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H-I rocket
Function Carrier rocket
Manufacturer McDonnell Douglas (design)
Mitsubishi Heavy Industries (production)
Country of origin  Japan (production)
 United States (design)
Height 42 metres (138 ft)
Diameter 2.44 metres (8.0 ft)
Mass 142,260 kilograms (313,630 lb)
Stages 2 or 3
Payload to LEO 3,200 kilograms (7,100 lb)
Payload to GTO 1,100 kilograms (2,400 lb)
Associated rockets
Family Thor
Comparable Delta 3000, PSLV
Launch history
Status Retired
Launch sites LA-N, Tanegashima
Total launches 9
Successes 9
First flight 12 August 1986
Last flight 11 February 1992
Boosters - Castor 2
No. boosters 6 or 9
Engines 1 TX-354-3
Thrust 258.9 kilonewtons (58,200 lbf)
Specific impulse 262 sec
Burn time 37 seconds
Fuel Solid
First stage - Thor-ELT
Engines 1 MB-3-3
Thrust 866.7 kilonewtons (194,800 lbf)
Specific impulse 290 sec
Burn time 270 seconds
Fuel RP-1/LOX
Second stage
Engines 1 LE-5
Thrust 102.9 kilonewtons (23,100 lbf)
Specific impulse 450 sec
Burn time 370 seconds
Fuel LH2/LOX
Third stage (optional)
Engines 1 UM-129A
Thrust 77.4 kilonewtons (17,400 lbf)
Specific impulse 291 sec
Burn time 68 seconds
Fuel Solid

The H–I or H–1 was a Japanese liquid-fuelled carrier rocket, consisting of a licence-produced American first stage and set of booster rockets, and all-Japanese upper stages. It was launched nine times between 1986 and 1992. It replaced the N-II, and was subsequently replaced by the H–2, which used the same upper stages with a Japanese first stage.

The first stage of the H–I was a licence-built version of the Thor-ELT, which was originally constructed for the US Delta 1000 rocket. The stage had already been produced under licence in Japan for the N-I and N-II rockets. The second stage was entirely Japanese, using an LE-5 engine. On launches to Geosynchronous transfer orbits, a Nissan–built UM-129A solid motor was used as a third stage. Depending on the mass of the payload, either six or nine US Castor 2 SRMs were used as booster rockets.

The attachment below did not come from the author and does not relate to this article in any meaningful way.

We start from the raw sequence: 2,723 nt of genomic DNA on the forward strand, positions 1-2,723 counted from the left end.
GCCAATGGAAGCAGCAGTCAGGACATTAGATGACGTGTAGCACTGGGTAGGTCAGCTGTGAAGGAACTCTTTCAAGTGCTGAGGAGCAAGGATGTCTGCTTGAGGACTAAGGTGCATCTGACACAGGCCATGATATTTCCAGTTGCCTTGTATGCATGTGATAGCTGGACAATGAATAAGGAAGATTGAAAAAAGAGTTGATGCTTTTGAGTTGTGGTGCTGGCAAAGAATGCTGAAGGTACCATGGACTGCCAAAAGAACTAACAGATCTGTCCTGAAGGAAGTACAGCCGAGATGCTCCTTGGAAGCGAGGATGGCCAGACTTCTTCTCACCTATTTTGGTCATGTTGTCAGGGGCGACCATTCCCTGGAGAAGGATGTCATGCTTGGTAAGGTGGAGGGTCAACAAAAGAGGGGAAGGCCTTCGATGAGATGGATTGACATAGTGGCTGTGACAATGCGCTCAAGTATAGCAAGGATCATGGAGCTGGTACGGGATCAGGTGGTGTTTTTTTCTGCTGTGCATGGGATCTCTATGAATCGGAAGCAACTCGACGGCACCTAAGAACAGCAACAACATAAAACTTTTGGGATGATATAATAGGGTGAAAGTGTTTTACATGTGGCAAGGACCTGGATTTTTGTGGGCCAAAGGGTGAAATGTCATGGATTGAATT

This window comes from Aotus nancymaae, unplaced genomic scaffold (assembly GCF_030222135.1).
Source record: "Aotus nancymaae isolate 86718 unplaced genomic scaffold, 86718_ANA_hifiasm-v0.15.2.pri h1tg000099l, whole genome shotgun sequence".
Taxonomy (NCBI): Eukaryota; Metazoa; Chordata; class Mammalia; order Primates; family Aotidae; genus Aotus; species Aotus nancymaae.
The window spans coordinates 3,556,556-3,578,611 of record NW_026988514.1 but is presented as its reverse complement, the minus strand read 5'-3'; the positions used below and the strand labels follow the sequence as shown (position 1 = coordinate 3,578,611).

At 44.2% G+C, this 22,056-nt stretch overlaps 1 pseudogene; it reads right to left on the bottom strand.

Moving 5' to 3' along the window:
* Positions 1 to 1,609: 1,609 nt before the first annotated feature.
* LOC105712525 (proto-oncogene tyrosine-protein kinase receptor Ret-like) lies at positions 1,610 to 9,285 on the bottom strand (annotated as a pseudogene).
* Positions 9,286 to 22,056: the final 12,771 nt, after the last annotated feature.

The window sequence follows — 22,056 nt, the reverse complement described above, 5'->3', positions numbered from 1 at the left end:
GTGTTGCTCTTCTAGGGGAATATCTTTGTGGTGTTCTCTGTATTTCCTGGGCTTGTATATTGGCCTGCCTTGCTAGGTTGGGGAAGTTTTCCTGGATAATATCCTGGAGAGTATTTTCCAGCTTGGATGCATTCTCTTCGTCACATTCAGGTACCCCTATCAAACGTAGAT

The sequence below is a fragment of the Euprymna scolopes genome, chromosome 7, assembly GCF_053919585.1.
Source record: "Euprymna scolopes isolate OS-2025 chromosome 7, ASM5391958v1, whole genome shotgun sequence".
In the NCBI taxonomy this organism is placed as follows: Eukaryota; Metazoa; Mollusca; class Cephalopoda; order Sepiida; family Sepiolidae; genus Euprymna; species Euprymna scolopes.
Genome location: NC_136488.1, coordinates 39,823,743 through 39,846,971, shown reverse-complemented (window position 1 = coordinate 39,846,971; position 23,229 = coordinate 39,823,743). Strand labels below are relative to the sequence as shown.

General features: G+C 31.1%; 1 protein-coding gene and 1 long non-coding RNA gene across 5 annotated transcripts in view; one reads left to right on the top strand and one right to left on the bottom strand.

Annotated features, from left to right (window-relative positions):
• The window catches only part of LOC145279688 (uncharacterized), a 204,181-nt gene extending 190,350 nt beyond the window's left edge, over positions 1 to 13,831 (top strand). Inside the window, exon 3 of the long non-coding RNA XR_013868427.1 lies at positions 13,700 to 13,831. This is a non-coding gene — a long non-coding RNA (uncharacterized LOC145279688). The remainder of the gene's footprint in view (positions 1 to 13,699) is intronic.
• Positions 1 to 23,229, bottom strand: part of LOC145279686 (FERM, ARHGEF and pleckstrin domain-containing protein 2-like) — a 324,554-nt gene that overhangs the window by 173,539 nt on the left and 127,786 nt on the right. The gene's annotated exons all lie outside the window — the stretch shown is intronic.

Launch history

Date/Time (GMT) S/N Payload Orbit Remarks
12 August 1986, 20:45 15(F) EGP (Ajisai) LEO 9 SRMs, 2 stages
27 August 1987, 09:20 17(F) ETS-5 (Kiku-5) GTO 9 SRMs, 3 stages
19 February 1988, 10:05 18(F) CS-3A (Sakura-3A) GTO 9 SRMs, 3 stages
16 September 1988, 09:59 19(F) CS-3B (Sakura-3B) GTO 9 SRMs, 3 stages
5 September 1989, 18:11 20(F) GMS-4 (Himawari-4) GTO 6 SRMs, 3 stages
7 February 1990, 01:33 21(F) MOS-1B (Momo-1B) LEO 9 SRMs, 2 stages
28 August 1990, 09:05 22(F) BS-3A (Yuri-3A) GTO 9 SRMs, 3 stages
25 August 1991, 08:40 23(F) BS-3B (Yuri-3B) GTO 9 SRMs, 3 stages
11 February 1992, 01:50 24(F) JERS-1 (FUYO-1) LEO 9 SRMs, 2 stages

When the H–1 was announced in 1986, company representative Tsuguo Tatakawe clarified that it would only be used to launch indigenous (i.e. Japanese) payloads, that only two launches per year could be mounted, and that the launch window consisted of a four-month period in which Japanese fishing fleets were not active (the falling launch boosters may damage fishing nets in the ocean waters).[1]

See also


  1. Japan's H–1 and H–2 rockets, Air & Space/Smithsonian, February/March 1987, p. 19
  • Wade, Mark. "Delta". Encyclopedia Astronautica. Retrieved 31 August 2008.<templatestyles src="Module:Citation/CS1/styles.css"></templatestyles>
  • McDowell, Jonathan. "Thor". Orbital and Suborbital Launch Database. Jonathan's Space Report. Retrieved 31 August 2008.<templatestyles src="Module:Citation/CS1/styles.css"></templatestyles>
  • Krebs, Gunter. "H-1". Gunter's Space Page. Retrieved 31 August 2008.<templatestyles src="Module:Citation/CS1/styles.css"></templatestyles>